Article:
Customer service critical to TU’s future
Is customer service in higher education an oxymoron?
At the fourth Leadership Forum, held at the Liacouras Center on Oct. 6, the answers were revealed to this and other questions related to Temple’s focus on customer service.
Offered by the Human Resources Department several times a year, the Leadership Forum Series is designed to bring the University’s senior leadership group together for professional development. Joining forces this fall with the Division of Student Affairs, President David Adamany and Neal Raisman, chancellor at Briarcliffe College in New York and the author of Embrace the Oxymoron — Customer Service in Higher Education, were invited to present on the topic of customer service in higher education.
In Adamany’s presentation, “Customer Service: Critical to the Future of Temple,” he reported to more than 130 forum participants that Temple is more “popular” than at any time in its recent history. Applications are up by 40 percent over five years ago; the average SAT score is 1098, up 62 points over five years ago; and the number of incoming freshmen is up 25 percent since fall of 2000.
However, because the population of high school graduates in Pennsylvania is expected to peak in 2008, we cannot expect this level of growth in enrollment to continue. To remain competitive in an increasingly challenging higher education marketplace, the University must enhance the quality and rigor of its academic programs and continue to improve the satisfaction levels of students and their families. Temple’s academic program initiatives include:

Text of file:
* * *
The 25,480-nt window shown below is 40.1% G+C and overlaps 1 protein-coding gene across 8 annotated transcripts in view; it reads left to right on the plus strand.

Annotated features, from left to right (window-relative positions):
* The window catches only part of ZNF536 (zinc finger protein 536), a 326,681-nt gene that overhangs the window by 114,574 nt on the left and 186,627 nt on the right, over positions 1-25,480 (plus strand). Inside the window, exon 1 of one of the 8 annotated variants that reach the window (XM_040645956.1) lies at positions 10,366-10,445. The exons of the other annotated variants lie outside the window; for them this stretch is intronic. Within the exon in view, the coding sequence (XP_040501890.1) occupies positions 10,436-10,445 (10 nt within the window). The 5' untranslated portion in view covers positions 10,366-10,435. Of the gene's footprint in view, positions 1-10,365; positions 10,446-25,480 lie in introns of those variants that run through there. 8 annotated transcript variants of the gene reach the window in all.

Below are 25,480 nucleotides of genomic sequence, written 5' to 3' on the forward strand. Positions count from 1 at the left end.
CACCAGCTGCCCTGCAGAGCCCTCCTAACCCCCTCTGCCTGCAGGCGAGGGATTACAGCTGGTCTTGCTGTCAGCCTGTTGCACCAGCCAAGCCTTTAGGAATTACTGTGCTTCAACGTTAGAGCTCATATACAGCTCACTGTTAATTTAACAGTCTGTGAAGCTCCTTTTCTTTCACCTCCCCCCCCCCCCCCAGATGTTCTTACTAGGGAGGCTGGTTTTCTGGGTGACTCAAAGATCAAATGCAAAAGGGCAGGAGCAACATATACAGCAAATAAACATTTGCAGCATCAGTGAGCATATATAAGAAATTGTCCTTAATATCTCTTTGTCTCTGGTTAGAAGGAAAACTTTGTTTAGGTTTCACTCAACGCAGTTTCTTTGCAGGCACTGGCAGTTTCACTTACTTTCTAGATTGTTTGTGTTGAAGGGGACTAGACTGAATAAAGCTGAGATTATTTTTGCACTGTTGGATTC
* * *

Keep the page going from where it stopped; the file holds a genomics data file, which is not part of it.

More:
• New general education requirements for undergraduates.
• Heightened selectivity in graduate and professional programs.
• Unprecedented faculty recruitment.
Adamany then focused on actions that are being taken to improve customer service at the University. Student Affairs, in particular, has made a concerted effort to document student satisfaction with surveys, intercept studies and focus groups. Other operating units, such as Recreation Services, also have surveyed students.
The Measurement and Research Center conducts student surveys including the National Survey of Student Engagement so Temple can benchmark our students’ levels of satisfaction with comparable institutions. Although nearly 80 percent of Temple students report that they would enroll at Temple if they “had it to do over again,” the most recent NSSE survey also indicated that improvements were needed in the service provided by administrative personnel and offices and in academic advising.
The President provided the following specific examples of what every University employee can do to improve service and student satisfaction. Suggestions included:
• Providing students and their family members with our first and last names when we speak to them.
• Returning all phone calls and e-mails within one business day, even if just to say that a question is being researched and that an answer will be provided at some later point.
• Ending the “Temple shuffle” by never blindly sending a student or family member to another office or department. We should personally transfer phone calls or assist in the scheduling of meetings with our colleagues in other areas.